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TThe Oscar-winning documentary celebrates South Africa’s biodiversity, the 3rd most biodiverse country on Earth, and home to the only place in the world where the Marine Big five (Southern Right Whales, Dolphins, Great White Sharks, Cape Fur Seals and African penguins) are all in close proximity to the shore.

TThe documentary is set in the Great African Sea Forest - False Bay area, Western Cape province, and focusses on the intimate relationship between independent film maker, Craig Foster, and an Octopus, coming together in the Atlantic Ocean. The False Bay area in Cape Town is home to the South Africa’s largest Naval Base in Simonstown and also features fishing harbours, beaches, yacht clubs, coastal nature reserves and the famous Boulders Beach, home to the gorgeous African penguins. Learn more from "My Octopus Teacher" Film Director, Pippa Ehrlich.

DDISCOVER THE WHALE COAST ROUTE

300-KILOMETER SCENIC COASTAL DRIVING ROUTE THAT SNAKES FROM CAPE TOWN TO GANSBAAI

Boulder’s Beach Penguin Colony: Cape Town boasts some of the most fantastic activities and experiences and one of the most unique of these is visiting the African Penguin colony, residing at Boulder’s Beach in False Bay. These local residents can be found just one (very scenic) hour drive from Cape Town city centre, on the way to Cape Point Peninsula. The drive on Chapman’s Peak allows travellers to take in sweeping views of Hout bay, past Noordhoek and Kommetjie and finally reaching the African Penguin’s home of Boulder’s Beach.

The colony is estimated to have around 2,500 – 3,000 birds often spotted sunbathing on the boulders or riding the waves in the protected bay. As well as an ideal place to see the penguins up close, the beach is a great spot for a refreshing dip and a picnic to round up a beautiful day. There is a R65 conservation fee (around £3.50) and it is very rarely packed. For entry and exit times, see here: https://www.sanparks.org/parks/table_mountain/tourism/get_there.php


TThe unquestionable surfer’s paradise: Muizenberg beach, famous for its colourful beach huts, it is also the perfect place to learn to surf. This is not only because it is situated on the Indian Ocean side of Cape Town, so its waters are a bit warmer, but also because it has a sand bottom and gentle rolling waves, perfect for beginner surfers. There are a number of surf schools to choose from, including Gary’s Surf School, the oldest surf school in the country. https://garysurf.com/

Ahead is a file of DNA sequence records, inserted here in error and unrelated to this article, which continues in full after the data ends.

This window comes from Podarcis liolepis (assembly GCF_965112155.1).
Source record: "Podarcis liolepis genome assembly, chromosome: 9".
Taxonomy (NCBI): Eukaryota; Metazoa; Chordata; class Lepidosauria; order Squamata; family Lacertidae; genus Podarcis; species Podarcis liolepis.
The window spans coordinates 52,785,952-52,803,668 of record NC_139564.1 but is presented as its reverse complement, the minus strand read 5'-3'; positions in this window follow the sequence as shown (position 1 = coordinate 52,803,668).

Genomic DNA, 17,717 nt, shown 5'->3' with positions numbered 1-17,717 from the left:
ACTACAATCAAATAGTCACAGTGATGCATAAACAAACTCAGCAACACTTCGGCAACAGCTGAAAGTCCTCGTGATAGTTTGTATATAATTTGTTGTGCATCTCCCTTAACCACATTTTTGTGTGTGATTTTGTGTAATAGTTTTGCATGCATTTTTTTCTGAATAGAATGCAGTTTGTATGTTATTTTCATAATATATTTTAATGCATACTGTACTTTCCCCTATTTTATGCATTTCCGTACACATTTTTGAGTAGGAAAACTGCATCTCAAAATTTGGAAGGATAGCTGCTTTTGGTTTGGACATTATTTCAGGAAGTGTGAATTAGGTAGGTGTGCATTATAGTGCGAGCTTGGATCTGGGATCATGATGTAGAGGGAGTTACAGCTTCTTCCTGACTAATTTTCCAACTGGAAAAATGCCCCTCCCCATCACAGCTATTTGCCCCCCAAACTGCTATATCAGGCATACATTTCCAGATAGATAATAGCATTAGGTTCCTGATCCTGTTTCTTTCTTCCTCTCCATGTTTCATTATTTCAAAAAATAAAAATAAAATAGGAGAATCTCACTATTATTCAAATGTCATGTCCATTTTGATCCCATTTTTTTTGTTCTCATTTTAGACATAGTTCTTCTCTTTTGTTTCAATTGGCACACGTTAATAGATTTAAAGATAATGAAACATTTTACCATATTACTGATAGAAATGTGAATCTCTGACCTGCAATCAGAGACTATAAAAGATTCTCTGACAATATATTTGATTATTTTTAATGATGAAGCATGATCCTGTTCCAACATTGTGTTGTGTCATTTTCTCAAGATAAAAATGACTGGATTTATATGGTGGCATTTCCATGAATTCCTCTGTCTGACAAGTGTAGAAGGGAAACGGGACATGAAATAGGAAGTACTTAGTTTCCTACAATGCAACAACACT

MMuizenberg to Kalk Bay: a Coastal Stroll AUDIO TOUR : Travellers can take the Kalk Bay Audio tour with Maggie Follett, a proud local, freelance journalist, poetry scribbler and occasional filmmaker as your guide. This popular route takes you on a gentle but bracing stroll around the spectacular curve of False Bay, from the laid-back coastal suburb of Muizenberg (the gateway to the South Peninsula), via beautiful St James, to the vibey, bustling village and harbour of Kalk Bay. Distance from Cape Town to Kalk Bay: 30,7 km (around 35 minutes). https://voicemap.me/tour/cape-town/muizenberg-to-kalk-bay-a-coastal-stroll

AAfrican Penguin and Sea Bird Sanctuary (APSS): Based near Dyer Island and situated 8.5 Km from Kleinbaai harbour in Gansbaai, APSS is home to over 29 bird species including one of the largest colonies of the endangered African Penguin in the Western Cape. The organisation is devoted to nursing injured and sick seabirds back to health before releasing them back into the wild. Visitors can visit APSS for free when booking with Dyer Island Cruises. https://www.whalewatchsa.com/african-penguin-and-seabird-sanctuary/

Watch ITV’s ‘South Africa with Gregg Wallace’ episode 4, when Gregg sets off to explore the Whale Coast Route to learn more about this project. Or Read more here.


SShark Cage-diving: ‘Shark Alley’, a narrow channel between the penguin home of Dyer Island and a six-thousand strong colony of Cape Fur Seals, is one of the best areas in South Africa for shark cage diving. For travellers looking for safari action on the open water, there’s no better place. Visitors preferring to watch from the safety of the boat certainly won't miss out on any of the action, as the sharks remain just under the surface of the water and come right up to the boat. During peak season, between June and September, onboard spectators may also see Great Whites breaching. https://www.sharkcagediving.co.za

Whale watching & Walking Trails: Whale-watching along the Gansbaai coast and Hermanus are also excellent, particularly between May and December, when southern right whales come to mate, calve and nurse their young in the area. There are also numerous hikes and walking trails around the cliffs of De Kelders at Gansbaai, which feature caves to explore, abundant fynbos, spectacular ocean views and the fascinating history of ancient peoples in this area, revealed by archaeological digs that deliver rich hauls of prehistoric artefacts regularly. https://www.gansbaaiinfo.co.za/town

 

Need some inspiration on how to package your South Africa holiday? Here is our suggested itinerary: 

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